And while no one loves an adorable doggy YouTube clip more than me (current fave: Mabel and Olive), mixed in with the cuteness are often scenes that are deeply troubling, not because the dogs are being deliberately misused but because no one seems to realise what they’re looking at: dogs who are really not enjoying themselves.

Even something as apparently benign as Pooch Perfect was problematic. Clearly no dog was harmed during production. Dogs get groomed every day. But there’s a difference between some mutt enjoying a nice brush while sprawled luxuriously in their person’s lap, and being clipped into bizarre shapes for a human’s entertainment, all in the (for the dog) alarming environment of a TV set.

Pooch Perfect: There’s a difference between some mutt enjoying a nice brush while sprawled luxuriously in their person’s lap, and being clipped into bizarre shapes for a human’s entertainment.

Pooch Perfect: There’s a difference between some mutt enjoying a nice brush while sprawled luxuriously in their person’s lap, and being clipped into bizarre shapes for a human’s entertainment.Credit:Seven Network

Too often television shows buy into the fetishisation of dogs: dogs as accessories, status symbols, lifestyle enhancers, cures for our emotional or physical ills, as entertainment.

Then there’s The Dog House. There are plenty of feels, don’t you worry about that. And entertainment. But what distinguishes this delightful observational documentary about the work of England’s Wood Green animal charity is its firm grounding in reality.

Not just a shelter, Wood Green’s mission is to educate and support pet owners as well as rehabilitate and rehome animals. And that underpins everything that ends up on screen. It’s made clear at all times that you can’t just choose a dog based on cuteness. The staff are meticulous about explaining the pros and cons of each dog to prospective owners and monitoring the interactions during the meet-and-greets.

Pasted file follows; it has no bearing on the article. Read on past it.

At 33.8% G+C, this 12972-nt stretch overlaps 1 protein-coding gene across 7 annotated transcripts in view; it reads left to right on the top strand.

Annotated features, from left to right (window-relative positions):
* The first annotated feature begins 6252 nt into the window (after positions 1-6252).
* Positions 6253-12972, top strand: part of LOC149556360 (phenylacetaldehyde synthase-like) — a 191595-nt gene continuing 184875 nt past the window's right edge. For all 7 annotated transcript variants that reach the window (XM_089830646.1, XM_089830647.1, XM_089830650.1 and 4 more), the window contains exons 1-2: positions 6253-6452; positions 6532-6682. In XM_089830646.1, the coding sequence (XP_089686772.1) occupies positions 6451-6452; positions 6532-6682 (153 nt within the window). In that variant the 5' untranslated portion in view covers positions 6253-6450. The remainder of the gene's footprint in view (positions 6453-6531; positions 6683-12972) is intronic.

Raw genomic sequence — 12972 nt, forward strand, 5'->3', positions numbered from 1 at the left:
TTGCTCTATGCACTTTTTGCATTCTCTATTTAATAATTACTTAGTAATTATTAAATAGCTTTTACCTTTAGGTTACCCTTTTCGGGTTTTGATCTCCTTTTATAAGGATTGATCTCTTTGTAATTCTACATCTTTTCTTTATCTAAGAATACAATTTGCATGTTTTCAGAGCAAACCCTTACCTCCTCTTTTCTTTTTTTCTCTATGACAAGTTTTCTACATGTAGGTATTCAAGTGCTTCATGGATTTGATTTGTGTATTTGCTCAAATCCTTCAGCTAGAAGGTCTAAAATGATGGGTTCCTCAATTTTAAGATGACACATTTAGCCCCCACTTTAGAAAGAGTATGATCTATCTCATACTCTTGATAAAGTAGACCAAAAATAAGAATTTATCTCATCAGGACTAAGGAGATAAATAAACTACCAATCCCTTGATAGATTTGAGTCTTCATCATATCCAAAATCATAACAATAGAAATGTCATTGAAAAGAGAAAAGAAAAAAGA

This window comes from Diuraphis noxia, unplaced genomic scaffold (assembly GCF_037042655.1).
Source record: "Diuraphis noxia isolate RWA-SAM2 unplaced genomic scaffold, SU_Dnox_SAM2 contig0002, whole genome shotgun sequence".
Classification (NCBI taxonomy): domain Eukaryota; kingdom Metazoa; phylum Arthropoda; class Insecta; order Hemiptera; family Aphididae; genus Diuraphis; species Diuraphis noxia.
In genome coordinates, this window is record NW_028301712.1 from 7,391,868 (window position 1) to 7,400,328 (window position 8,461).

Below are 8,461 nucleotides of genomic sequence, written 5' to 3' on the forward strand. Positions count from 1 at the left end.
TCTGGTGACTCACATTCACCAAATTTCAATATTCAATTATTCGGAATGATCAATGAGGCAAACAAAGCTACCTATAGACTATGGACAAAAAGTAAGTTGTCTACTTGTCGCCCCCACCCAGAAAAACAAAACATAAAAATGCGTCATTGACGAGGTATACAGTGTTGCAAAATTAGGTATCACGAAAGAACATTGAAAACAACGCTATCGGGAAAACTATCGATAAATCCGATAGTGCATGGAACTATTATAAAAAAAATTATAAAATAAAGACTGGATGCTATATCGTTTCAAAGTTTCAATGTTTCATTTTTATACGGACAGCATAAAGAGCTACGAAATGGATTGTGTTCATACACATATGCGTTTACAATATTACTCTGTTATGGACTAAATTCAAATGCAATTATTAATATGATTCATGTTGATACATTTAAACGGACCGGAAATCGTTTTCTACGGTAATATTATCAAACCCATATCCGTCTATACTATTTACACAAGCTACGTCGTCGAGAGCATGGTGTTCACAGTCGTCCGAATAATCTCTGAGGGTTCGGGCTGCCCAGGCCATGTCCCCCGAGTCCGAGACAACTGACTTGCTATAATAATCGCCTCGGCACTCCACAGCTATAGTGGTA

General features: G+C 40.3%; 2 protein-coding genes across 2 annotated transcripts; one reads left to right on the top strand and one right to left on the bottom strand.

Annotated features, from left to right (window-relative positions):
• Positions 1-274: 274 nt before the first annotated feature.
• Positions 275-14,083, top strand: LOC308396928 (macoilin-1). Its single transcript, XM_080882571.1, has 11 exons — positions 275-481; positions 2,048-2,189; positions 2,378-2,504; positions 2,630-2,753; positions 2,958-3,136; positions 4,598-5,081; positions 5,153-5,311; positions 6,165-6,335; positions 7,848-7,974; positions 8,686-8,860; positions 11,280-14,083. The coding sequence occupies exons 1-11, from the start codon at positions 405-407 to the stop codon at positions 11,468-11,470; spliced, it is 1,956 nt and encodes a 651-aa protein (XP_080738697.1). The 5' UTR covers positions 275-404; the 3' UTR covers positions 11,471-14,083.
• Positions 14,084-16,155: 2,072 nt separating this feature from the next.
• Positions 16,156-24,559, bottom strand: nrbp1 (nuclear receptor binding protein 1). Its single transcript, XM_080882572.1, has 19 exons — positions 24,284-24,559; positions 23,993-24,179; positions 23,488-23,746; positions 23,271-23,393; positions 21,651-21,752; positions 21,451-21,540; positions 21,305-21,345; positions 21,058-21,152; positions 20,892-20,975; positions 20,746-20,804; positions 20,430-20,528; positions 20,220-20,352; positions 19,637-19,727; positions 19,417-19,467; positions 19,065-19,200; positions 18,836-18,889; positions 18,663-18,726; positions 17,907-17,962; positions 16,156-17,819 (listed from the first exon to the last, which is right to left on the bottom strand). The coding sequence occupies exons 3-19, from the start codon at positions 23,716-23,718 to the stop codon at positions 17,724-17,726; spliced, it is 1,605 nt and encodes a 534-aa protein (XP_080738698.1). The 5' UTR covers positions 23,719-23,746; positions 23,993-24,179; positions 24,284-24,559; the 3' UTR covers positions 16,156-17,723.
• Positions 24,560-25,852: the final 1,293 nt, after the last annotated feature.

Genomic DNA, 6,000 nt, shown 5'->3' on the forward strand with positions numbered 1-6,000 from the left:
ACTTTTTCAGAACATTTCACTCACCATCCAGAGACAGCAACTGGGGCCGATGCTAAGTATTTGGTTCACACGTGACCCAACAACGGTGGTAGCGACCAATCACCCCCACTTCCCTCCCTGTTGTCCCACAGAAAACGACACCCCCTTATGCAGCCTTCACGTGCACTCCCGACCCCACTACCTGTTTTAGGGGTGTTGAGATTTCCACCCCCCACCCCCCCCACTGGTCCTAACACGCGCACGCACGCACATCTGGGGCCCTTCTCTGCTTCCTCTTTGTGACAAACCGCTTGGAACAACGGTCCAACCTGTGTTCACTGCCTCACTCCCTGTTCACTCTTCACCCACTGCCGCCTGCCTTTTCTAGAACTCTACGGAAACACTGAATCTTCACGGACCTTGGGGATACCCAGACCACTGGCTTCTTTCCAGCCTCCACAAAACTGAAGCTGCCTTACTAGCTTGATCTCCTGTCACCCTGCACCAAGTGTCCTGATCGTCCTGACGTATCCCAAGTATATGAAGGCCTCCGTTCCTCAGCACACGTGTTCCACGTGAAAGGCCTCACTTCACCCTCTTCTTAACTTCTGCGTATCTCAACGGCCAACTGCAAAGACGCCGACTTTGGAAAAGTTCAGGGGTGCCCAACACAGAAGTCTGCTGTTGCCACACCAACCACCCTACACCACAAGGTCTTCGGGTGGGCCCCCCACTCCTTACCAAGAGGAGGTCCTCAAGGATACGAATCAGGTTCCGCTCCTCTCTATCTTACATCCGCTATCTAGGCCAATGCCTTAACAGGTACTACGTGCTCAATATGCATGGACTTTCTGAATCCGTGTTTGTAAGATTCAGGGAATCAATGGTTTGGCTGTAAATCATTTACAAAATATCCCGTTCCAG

We get an insight into how much training and rehab it can take to get a dog ready to rehome – and why they need rehab in the first place. We get to see that the big old bruiser can often be more gentle, and less trouble, than the adorbs little fluffy.

Rather than presenting dogs-as-products, the focus is on what actually makes dogs so awesome, which is that they are intelligent, sentient individuals with distinct personalities and rich emotional lives of their own.

The other thing that makes The Dog House exceptional is that by the end of an episode, there’s absolutely no guarantee the dogs featured will be rehomed. Instead, if things don’t work out, the staff and the prospective families explain why – calmly, without drama, without guilt.

In fact, when dogs are rehomed without effort, they form a sidebar – and that’s part of what makes this such clever television. It’s beautiful-looking. It’s expertly edited. We get a mountain of cuteness, and plenty of happy endings. It’s just that the focus, in the gentlest possible way, is generally on the stories that don’t work out.

It’s an important reminder that the whole dog-human thing is complicated. That we and they are imperfect. Dogs can be a handful. Even the “good” ones are a lot of work. But, if you go in with your eyes open, none of that negates them also being a source of profound and lasting joy.

The Dog House is on Ten, Saturday 7pm.

Melinda Houston is a television critic and a qualified dog trainer.



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